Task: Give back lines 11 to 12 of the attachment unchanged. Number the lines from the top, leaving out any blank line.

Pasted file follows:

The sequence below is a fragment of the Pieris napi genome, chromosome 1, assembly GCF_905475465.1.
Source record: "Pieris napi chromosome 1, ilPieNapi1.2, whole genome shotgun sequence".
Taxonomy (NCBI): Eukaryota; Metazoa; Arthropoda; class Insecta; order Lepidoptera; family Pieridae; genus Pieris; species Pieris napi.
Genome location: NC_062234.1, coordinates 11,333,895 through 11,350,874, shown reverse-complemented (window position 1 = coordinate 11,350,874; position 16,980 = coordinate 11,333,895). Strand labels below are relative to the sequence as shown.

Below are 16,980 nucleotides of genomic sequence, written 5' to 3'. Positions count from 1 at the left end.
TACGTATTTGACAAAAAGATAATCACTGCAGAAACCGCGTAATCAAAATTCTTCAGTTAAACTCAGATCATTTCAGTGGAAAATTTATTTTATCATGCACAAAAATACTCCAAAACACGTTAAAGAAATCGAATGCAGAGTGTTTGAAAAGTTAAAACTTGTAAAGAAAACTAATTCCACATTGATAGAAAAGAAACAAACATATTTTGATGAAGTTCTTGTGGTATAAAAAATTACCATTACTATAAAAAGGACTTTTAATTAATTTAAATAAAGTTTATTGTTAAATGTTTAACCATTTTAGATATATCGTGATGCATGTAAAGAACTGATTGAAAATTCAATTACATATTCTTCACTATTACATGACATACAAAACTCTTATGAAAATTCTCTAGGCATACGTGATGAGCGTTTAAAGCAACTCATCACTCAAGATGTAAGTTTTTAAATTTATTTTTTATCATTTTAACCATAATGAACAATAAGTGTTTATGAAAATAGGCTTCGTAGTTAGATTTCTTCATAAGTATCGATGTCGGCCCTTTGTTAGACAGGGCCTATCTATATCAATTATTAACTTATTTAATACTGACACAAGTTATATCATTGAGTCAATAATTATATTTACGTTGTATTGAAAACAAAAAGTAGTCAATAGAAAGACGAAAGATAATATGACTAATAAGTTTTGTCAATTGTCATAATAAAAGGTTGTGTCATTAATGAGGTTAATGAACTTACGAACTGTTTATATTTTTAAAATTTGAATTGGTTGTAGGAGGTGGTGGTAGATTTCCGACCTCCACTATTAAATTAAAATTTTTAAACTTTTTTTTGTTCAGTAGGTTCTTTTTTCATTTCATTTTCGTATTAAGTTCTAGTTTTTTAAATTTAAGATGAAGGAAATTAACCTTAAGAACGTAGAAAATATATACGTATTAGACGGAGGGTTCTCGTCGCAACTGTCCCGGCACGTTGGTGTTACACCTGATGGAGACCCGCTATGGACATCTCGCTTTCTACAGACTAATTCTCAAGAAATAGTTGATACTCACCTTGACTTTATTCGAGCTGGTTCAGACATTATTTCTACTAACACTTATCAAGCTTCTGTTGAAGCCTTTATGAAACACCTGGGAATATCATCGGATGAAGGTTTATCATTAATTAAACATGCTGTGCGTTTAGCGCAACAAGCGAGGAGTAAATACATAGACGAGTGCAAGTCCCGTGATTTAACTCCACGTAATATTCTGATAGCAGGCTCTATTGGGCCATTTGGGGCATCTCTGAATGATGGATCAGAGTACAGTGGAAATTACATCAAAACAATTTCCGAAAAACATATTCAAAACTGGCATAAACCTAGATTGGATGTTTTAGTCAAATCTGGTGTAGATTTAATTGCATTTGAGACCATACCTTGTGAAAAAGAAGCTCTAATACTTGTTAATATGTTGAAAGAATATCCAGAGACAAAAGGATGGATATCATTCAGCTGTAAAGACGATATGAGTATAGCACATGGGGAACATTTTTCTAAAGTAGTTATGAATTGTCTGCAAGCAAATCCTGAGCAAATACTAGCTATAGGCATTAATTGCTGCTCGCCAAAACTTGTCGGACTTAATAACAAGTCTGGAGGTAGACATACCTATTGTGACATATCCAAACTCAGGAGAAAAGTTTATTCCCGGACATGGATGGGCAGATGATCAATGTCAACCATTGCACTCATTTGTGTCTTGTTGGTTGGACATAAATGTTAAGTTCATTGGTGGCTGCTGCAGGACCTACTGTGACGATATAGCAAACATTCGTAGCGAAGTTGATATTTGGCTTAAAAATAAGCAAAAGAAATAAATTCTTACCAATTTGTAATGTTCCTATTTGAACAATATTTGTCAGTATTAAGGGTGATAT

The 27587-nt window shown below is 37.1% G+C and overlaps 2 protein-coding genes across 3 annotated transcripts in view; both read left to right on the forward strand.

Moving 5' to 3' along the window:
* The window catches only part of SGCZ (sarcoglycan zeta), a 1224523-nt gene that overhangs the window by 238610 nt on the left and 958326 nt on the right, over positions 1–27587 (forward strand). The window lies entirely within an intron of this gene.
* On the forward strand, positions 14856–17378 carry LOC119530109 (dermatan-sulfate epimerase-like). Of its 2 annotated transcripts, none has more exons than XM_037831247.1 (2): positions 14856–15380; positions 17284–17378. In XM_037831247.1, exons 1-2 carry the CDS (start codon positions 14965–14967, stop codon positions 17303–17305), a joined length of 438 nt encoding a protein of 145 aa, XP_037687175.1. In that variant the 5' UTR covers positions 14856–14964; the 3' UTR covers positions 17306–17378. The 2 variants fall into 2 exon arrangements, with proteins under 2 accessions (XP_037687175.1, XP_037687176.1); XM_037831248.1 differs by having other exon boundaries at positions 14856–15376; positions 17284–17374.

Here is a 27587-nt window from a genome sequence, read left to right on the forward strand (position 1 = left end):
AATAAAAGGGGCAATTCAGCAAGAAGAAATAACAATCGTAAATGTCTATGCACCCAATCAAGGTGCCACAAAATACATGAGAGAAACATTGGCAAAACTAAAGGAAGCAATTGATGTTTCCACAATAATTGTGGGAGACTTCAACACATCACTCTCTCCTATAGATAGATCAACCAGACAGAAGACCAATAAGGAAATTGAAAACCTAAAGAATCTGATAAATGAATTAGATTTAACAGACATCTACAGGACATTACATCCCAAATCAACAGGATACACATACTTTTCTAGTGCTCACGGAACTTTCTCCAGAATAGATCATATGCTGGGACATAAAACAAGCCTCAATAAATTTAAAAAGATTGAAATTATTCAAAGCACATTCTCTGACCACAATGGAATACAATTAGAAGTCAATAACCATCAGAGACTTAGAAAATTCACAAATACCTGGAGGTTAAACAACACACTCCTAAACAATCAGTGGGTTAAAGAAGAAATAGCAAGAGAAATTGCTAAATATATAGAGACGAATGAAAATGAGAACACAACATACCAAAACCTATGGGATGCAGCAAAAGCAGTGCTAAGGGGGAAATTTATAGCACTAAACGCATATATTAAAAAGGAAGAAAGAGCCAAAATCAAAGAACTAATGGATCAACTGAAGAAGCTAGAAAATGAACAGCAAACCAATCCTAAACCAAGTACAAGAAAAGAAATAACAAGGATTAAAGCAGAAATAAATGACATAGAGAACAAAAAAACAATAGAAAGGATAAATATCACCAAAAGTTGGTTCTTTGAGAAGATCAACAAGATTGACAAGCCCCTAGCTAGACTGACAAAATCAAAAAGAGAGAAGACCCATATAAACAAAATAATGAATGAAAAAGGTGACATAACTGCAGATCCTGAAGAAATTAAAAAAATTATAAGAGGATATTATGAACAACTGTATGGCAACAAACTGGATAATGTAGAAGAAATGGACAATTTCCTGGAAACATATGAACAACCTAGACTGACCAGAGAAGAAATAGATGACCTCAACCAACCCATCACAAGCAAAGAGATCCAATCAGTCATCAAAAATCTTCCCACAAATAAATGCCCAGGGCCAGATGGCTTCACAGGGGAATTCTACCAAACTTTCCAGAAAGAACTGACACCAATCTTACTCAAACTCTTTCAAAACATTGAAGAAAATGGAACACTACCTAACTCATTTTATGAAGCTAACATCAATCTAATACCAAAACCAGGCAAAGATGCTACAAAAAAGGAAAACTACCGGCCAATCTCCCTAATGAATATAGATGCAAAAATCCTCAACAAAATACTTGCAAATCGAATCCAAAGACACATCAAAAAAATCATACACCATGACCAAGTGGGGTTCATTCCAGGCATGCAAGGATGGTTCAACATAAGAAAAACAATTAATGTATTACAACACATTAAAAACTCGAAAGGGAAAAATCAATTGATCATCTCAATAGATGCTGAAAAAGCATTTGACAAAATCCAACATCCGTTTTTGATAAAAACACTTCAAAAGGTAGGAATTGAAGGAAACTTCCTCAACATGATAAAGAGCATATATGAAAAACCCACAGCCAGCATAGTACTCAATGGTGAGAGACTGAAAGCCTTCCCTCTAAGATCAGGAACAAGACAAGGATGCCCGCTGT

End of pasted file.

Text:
Here is a 27587-nt window from a genome sequence, read left to right on the forward strand (position 1 = left end):
AATAAAAGGGGCAATTCAGCAAGAAGAAATAACAATCGTAAATGTCTATGCACCCAATCAAGGTGCCACAAAATACATGAGAGAAACATTGGCAAAACTAAAGGAAGCAATTGATGTTTCCACAATAATTGTGGGAGACTTCAACACATCACTCTCTCCTATAGATAGATCAACCAGACAGAAGACCAATAAGGAAATTGAAAACCTAAAGAATCTGATAAATGAATTAGATTTAACAGACATCTACAGGACATTACATCCCAAATCAACAGGATACACATACTTTTCTAGTGCTCACGGAACTTTCTCCAGAATAGATCATATGCTGGGACATAAAACAAGCCTCAATAAATTTAAAAAGATTGAAATTATTCAAAGCACATTCTCTGACCACAATGGAATACAATTAGAAGTCAATAACCATCAGAGACTTAGAAAATTCACAAATACCTGGAGGTTAAACAACACACTCCTAAACAATCAGTGGGTTAAAGAAGAAATAGCAAGAGAAATTGCTAAATATATAGAGACGAATGAAAATGAGAACACAACATACCAAAACCTATGGGATGCAGCAAAAGCAGTGCTAAGGGGGAAATTTATAGCACTAAACGCATATATTAAAAAGGAAGAAAGAGCCAAAATCAAAGAACTAATGGATCAACTGAAGAAGCTAGAAAATGAACAGCAAACCAATCCTAAACCAAGTACAAGAAAAGAAATAACAAGGATTAAAGCAGAAATAAATGACATAGAGAACAAAAAAACAATAGAAAGGATAAATATCACCAAAAGTTGGTTCTTTGAGAAGATCAACAAGATTGACAAGCCCCTAGCTAGACTGACAAAATCAAAAAGAGAGAAGACCCATATAAACAAAATAATGAATGAAAAAGGTGACATAACTGCAGATCCTGAAGAAATTAAAAAAATTATAAGAGGATATTATGAACAACTGTATGGCAACAAACTGGATAATGTAGAAGAAATGGACAATTTCCTGGAAACATATGAACAACCTAGACTGACCAGAGAAGAAATAGATGACCTCAACCAACCCATCACAAGCAAAGAGATCCAATCAGTCATCAAAAATCTTCCCACAAATAAATGCCCAGGGCCAGATGGCTTCACAGGGGAATTCTACCAAACTTTCCAGAAAGAACTGACACCAATCTTACTCAAACTCTTTCAAAACATTGAAGAAAATGGAACACTACCTAACTCATTTTATGAAGCTAACATCAATCTAATACCAAAACCAGGCAAAGATGCTACAAAAAAGGAAAACTACCGGCCAATCTCCCTAATGAATATAGATGCAAAAATCCTCAACAAAATACTTGCAAATCGAATCCAAAGACACATCAAAAAAATCATACACCATGACCAAGTGGGGTTCATTCCAGGCATGCAAGGATGGTTCAACATAAGAAAAACAATTAATGTATTACAACACATTAAAAACTCGAAAGGGAAAAATCAATTGATCATCTCAATAGATGCTGAAAAAGCATTTGACAAAATCCAACATCCGTTTTTGATAAAAACACTTCAAAAGGTAGGAATTGAAGGAAACTTCCTCAACATGATAAAGAGCATATATGAAAAACCCACAGCCAGCATAGTACTCAATGGTGAGAGACTGAAAGCCTTCCCTCTAAGATCAGGAACAAGACAAGGATGCCCGCTGT